6

Suppose

  • a program A opens a text file A using encoding A to decode the file, and
  • a program B opens a text file B using encoding B.

When we copy some text from file B in program B to file A in program A using mouse selection, ctrl+c and then ctrl+v, I heard that the GUI of the OS (e.g. X window system in Linux, and I guess something similar in Windows) handles the transfer between the programs.

For example, program A can be any program which accepts text-paste, such as a text editor (e.g. emacs, gedit) or any other program, and program B can be any program which accepts text-copy, such as a text viewer (e.g. a web browser such as firefox, chrome), a text editor, or any other program.

Question:

Note that encoding A and encoding B can be different. What should happen under the hook of ctrl+c and ctrl+v so that the pasted text in file A in program A can be consistent with the original text in file A?

  • When hitting ctrl+c in file B and program B, is the binary content of the copied text in the "clipboard" of GUI of the OS the same as the binary content of the original text in file B? I.e. is the encoding for the copied text in the "clipboard" still encoding B? What program should determine the encoding of the copied text in the "clipboard"?

  • When hitting ctrl+v in file A and program A, is the binary content of the pasted text in file A the same as the binary content of the original text in file B? I.e. in the new file A, the original text should be decoded with encoding A, and the pasted text should be decoded with encoding B? What program should determine the encoding of the pasted text in file A?

2

The simplest solution is to use a standard encoding. For example, in Windows, one standard encoding is "unicode", which refers to UTF-16, the encoding recommended for Windows applications. The programs which accept clipboard input have to be able to interpret the encoding. This is all documented on MSDN.

Unicode (Windows) Standard Clipboard Formats

  • What happens under the hook of ctrl+c and ctrl+v, when the two files are given to you with arbitrary encodings? Same question when you don't know the encodings of the two files? – Tim Jan 15 '15 at 19:23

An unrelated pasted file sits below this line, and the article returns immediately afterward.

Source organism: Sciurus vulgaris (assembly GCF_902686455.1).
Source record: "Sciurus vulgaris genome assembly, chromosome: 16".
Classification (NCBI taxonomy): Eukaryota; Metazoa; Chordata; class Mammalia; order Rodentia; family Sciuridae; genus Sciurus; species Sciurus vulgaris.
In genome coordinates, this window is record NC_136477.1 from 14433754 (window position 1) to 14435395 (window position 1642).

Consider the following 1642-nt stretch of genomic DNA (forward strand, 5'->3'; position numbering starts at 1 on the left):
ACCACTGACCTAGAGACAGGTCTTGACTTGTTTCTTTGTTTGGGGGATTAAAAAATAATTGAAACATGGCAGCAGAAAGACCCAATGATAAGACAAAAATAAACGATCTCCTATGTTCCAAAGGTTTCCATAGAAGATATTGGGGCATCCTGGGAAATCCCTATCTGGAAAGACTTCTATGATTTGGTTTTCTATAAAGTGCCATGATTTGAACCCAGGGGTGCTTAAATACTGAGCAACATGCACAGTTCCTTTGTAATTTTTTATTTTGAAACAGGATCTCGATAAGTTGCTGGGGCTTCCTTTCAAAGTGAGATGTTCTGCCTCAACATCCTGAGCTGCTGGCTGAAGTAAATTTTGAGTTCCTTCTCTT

• In Windows, it is the sending process (the copier to clipboard) that determines the clipboard format. It has no idea who will receive the clipboard data. One clipboard data object can contain multiple formats. – Frank Hileman Jan 15 '15 at 19:28
  • Practically speaking, any modern Windows process that puts text into a clipboard, will probably use UTF-16. This is unrelated to the file format. If you put a whole file onto the clipboard, it is not the file contents, but a pointer (path) to the file. – Frank Hileman Jan 15 '15 at 19:30
  • (1) When you hit ctrl+c to copy part of file B in program B into the clipboard, what process puts the text into the clipboard? Is it part of the GUI of Windows? (2) You said the encoding for the content in clipboard is probably utf-16. If the encoding of file B isn't utf-16, then must there be change of encoding during ctrl+c? – Tim Jan 15 '15 at 19:33
  • I'm fairly certain that the encoding isn't changed - the data is copied as-is. I've had to deal with this first-hand (as a user, not as a developer), where the data was encoded in one format and pasted into a program expecting a different format and the resulting character set was not what was expected. – Locke Jan 15 '15 at 19:38
0

A program transferring text can do one of three things: Transfer without telling which encoding is used, transfer using a standard encoding, or transfer while specifying the encoding.

The receiving program will then either know the encoding or not, depending on what the sending program did. If the encoding is not known to the receiver then it can look at the text and make a guess. For text containing Unicode preceding it with a byte order marker helps (a Unicode BOM makes quite clear which Unicode encoding is used and will be very, very rare otherwise. If text is encoded in some Windows codepage other than 1152, there us basically no way for the receiver to figure out the encoding, so your text will be rubbish.

protected by gnat Jun 13 at 14:24

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